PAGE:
Here is a list of all the postings Andy Carlson has made in our forums. Click on a thread name to jump to the thread.
|Thread: GEC Motor Bearings for Lathe Motor|
I had initially thought that the previous owner must have rotated the ends through 180 degrees but this theory was an attempt to explain why the noises stop when the belt is tight. Now I think that the noise is down to vibration of the shaft in the bearing. This theory explains why the noise goes away with no need to assume any other changes... and it also means that rotating the ends wont help with the noise.
I'm not shying away but having taken the thing apart and discussed it here I do now think that the problem is less severe than I had first thought. 'Leave well alone' is definitely still an option in the short term but I plan to keep this lathe and don't really want to put up with the noises indefinitely. Replacing the whole motor is an option but not my first preference.
At the moment cautious, reversible steps towards replacing the plain bearings 'like for like' (or very close to) is my preferred option.
Some progress to report... I found that the outer end cap on the non-pulley end came off with some very light taps with an 8mm rod through the bearing. Taking out a wick 'washer' revealed the view in the photo below.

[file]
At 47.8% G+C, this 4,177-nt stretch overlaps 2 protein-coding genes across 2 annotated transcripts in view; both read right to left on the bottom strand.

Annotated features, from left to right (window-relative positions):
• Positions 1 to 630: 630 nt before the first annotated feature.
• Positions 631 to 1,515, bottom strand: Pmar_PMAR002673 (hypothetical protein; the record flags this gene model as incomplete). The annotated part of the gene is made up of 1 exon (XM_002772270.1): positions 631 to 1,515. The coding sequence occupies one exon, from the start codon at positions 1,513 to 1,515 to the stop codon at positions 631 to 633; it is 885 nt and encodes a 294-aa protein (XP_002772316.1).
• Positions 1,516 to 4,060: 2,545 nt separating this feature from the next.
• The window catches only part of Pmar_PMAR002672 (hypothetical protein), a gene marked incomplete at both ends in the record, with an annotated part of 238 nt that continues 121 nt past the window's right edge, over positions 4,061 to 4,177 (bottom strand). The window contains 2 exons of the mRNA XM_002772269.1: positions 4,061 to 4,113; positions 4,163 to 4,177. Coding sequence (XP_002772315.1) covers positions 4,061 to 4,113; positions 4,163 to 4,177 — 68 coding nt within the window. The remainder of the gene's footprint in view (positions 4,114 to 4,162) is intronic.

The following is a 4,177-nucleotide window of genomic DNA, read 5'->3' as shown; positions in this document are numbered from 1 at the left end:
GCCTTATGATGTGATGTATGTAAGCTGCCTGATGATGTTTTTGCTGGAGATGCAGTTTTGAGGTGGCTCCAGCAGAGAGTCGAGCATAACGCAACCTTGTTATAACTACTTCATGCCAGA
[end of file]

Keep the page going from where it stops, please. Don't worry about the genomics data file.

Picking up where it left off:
So this does seem to be a thin walled bush. As far as I could measure by poking around with the calipers it seems to be roughly 10.8mm OD (and an 8mm shaft). The bush is inside a bore in the main casting but this part of the casting is surrounded by several slots for more wick material.
I've also had an unsuccessful attempt to get the inner cap off using a few quick and dirty options. My anchor bolt does not expand enough to grip the cap so I'm planning to make something with a step to engage positively inside the rim. Not sure if that will happen today because I have some errands to run.
Thanks again for your suggestions so far.